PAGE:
Friday, October 7, 2011

The Last Lecture - Book Review


There are books that you buy, books that are gifted to you, books borrowed from the library and books passed on through generations. Then there are books that mysteriously appear in your life. "The Last Lecture" by Randy Pausch was one such book that appeared in my bookshelf. I was dusting the books one morning and I found this "The No.1 Bestseller" on the second shelf. I have no memory of buying it or receiving it (or stealing it!). So I figured that it was in my hands for a reason - for me to read it NOW.

Normally authors write books and then go on a promotional tour. In this case, the author, Randy Pausch, a professor at Carnegie Mellon University, gave his "Last Lecture" at the University. It was a fun and poignant lecture since Pausch had been told he had only 3-6 months to live after detection of pancreatic cancer. He was 47 years old. The lecture became a huge hit with millions of viewers seeing it on the internet which then became a reason to put his inspiring words into a book with the help of Jeffrey Zaslow. The book is now a major bestseller and continues to influence people 3 years after the death of the author.

The book begins with Pausch making an unlikely statement "I won the parent lottery" referring to his good luck at being born to parents who brought him up with the right values and support to help him move ahead in life while keeping him firmly grounded. The speech was about achieving your childhood dreams. For Pausch it included experiencing zero gravity, playing football and being a Disney imagineer among others. In a self-deprecating humorous narration, Pausch tells us the stories of how achieved (or did not achieve) all the dreams but shares the lessons he learned while pursuing them. He tells stories of his teachers, mentors and students who he has enabled to achieve their own dreams. In a non-preachy manner we get nuggets of wisdom which were either passed on him, or are cliches that work or gems that he has gleaned from his experiences.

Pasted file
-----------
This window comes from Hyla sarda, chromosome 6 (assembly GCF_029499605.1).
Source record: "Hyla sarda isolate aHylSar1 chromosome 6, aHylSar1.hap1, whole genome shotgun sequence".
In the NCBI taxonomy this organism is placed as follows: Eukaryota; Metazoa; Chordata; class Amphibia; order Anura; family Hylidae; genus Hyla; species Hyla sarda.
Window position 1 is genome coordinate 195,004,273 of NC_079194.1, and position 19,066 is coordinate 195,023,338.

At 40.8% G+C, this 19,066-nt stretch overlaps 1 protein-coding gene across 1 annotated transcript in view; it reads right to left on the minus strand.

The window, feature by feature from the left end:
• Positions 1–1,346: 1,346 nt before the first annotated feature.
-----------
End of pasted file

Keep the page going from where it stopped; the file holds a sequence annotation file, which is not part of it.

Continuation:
All the humor comes with an underlying tone of sadness but at no point do we feel "you poor thing" for Pausch. All that comes through is his earnest wish to pass on a part of what he feels are lessons for his 3 young children who will not have a father as they grow up, to the larger audience that he is ostensibly addressing in his last speech. So the speech is really about "how to live your life".

I went on to watch the Youtube speech after finishing the book and it is easy to see why the speech has been so phenomenally successful. Pausch is handsome, persuasive and completely in control. The amazing optimism and sense of awe and gratitude for his life is clearly evident in his narration as well as the tremendous passion for life and family.

Should you read "The Last Lecture"? Absolutely yes. If you are not a reader, watch the video.

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